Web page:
National Autism Awareness Month

Mom's Letter About Her Daughter With Autism Encourages Parents To Never Give Up Hope

"Although our family faces many challenges, there is no other child I would want as my own."

April is National Autism Awareness Month. To celebrate and bring awareness throughout the month, we will be highlighting positive stories we love about people with autism, as well as the stories of their friends and families. 

In an effort to raise awareness about autism, mom Kristina Jermain reached out to KTVU evening anchor Frank Somerville to share her experience raising a daughter with the developmental disorder. 

Somerville shared the letter Jermain wrote him on his Facebook page

"I won't sugar-coat it: raising a child with Autism is not easy. When people don't understand, they label her as 'crazy.' The misunderstanding is heartbreaking," Jermain wrote. "Caroline is non-verbal, and this is a source of frustration. She knows what she wants to communicate, but she just can't. It results in many meltdowns." 

Although Caroline is 3 years old, Jermain has yet to hear her daughter utter the word "mommy" or say "I love you." 

"I hope no parent takes these simple words and phrases for granted. She can't tell me when she feels sick, or why she's sad, or what's frustrating her," Jermain wrote. "I am also still waiting for her to have a friend." 

She shared that while other parents are supportive and invite her daughter over for playdates and birthdays, Caroline has not yet found another child she connects with. 


Jermain went on to explain how difficult it can be to explain Caroline's behavior to people who don't understand what it's like to have a child with autism. "She doesn't ever act out to be malicious — it is, rather, out of frustration with her inability to communicate. When people don't understand this, they sometimes ask, 'What is wrong with your child?' It's heartbreaking." 

In addition to these challenges, Caroline's family has had to make sacrifices such as providing her with hours of therapy each week their insurance does not cover, and spend those hours house-bound. Despite all of this, there's no other child Jermain would want as her own. 

"Caroline put me into my favorite, most important role in life: motherhood," she wrote. "I have never been so happy, so in love, and so rewarded. She is fun, funny, spirited, strong-willed, determined, smart, beautiful, and inspiring. She has come SO FAR since we started treatment for her."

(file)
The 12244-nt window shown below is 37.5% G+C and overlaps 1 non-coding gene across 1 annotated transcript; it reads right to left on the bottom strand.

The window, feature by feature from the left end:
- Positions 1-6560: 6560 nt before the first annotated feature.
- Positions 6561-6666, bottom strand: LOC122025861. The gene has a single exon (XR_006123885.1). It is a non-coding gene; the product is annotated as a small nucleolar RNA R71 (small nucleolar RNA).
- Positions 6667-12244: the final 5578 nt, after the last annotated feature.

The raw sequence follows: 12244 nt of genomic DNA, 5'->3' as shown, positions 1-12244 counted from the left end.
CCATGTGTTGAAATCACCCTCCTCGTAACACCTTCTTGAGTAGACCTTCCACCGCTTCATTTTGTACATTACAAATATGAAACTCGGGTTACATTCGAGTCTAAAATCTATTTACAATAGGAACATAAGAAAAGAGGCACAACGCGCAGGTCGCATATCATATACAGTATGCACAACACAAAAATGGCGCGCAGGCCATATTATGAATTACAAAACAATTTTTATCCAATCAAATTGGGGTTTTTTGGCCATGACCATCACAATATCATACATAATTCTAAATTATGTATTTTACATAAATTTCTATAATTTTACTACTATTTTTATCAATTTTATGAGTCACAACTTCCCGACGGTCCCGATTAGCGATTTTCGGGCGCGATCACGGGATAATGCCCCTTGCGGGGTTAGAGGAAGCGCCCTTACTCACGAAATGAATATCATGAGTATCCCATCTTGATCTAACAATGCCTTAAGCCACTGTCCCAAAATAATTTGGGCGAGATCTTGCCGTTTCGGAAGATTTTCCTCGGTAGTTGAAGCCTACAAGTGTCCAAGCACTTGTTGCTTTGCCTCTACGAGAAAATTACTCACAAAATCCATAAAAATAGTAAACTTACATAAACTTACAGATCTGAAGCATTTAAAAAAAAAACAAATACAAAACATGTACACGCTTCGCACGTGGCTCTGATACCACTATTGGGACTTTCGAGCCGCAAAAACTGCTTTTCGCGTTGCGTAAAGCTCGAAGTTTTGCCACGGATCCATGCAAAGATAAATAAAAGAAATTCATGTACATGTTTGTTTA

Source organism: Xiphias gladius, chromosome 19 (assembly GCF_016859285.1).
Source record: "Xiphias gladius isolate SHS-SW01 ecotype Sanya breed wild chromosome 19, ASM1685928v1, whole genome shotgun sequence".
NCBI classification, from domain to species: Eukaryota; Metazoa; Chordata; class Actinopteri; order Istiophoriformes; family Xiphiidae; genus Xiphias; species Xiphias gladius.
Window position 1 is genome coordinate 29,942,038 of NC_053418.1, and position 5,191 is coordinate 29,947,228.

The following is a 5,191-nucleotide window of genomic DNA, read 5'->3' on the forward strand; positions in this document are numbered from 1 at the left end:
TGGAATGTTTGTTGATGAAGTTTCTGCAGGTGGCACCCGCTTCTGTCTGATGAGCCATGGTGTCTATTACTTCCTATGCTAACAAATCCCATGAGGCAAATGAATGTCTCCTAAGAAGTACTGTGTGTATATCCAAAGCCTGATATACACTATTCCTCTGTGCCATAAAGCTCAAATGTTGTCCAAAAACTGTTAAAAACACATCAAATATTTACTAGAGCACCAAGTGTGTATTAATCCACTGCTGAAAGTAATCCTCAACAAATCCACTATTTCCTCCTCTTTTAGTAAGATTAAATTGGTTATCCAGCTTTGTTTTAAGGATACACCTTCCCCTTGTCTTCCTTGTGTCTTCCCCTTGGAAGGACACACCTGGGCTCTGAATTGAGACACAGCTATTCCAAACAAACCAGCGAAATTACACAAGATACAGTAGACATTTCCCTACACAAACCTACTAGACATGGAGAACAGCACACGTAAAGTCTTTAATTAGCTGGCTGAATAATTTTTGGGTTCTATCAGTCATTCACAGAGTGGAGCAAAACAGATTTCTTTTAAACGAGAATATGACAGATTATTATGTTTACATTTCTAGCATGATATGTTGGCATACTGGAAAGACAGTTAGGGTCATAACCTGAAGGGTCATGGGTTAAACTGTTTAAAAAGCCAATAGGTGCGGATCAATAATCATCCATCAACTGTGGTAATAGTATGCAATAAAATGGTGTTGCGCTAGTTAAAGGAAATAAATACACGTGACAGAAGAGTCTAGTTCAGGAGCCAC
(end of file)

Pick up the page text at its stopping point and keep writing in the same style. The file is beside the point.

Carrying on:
Jermain's letter helps people unfamiliar with autism gain a better understanding of what parents can go through raising a child with autism, but it also gives those parents comfort and hope. 

"I want all parents of autistic children out there, who may be hopeless, to know that there is hope."

Jermain finished her letter by sharing she's confident her daughter will speak soon, make friends, continue to be successful, and that she'll always be proud of her. 

Somerville wasn't the only person moved by Jermain's letter. The post has since been shared 280 times, has over 2,700 likes, and received 150 comments of support. Many of those commenters were people sharing their own experiences raising children with autism or working with people who have the disorder. 

"I'd like to add that children with autism grow up to be adults with autism," one commenter wrote. "So often we just hear about the kids, it's important to remember that there are so many adults out there as well. I have two boys with autism, ages 6 and 19. My oldest has been lucky enough to find a great job where he works hard and is valued, but that isn't always the case. I'm grateful for businesses that hire autistic adults and work to find their talents to make it beneficial for everyone!" 

We hope Jermain's letter and the responses to it will raise awareness about autism and encourage people to be more compassionate toward people with autism long after this year's National Autism Month.


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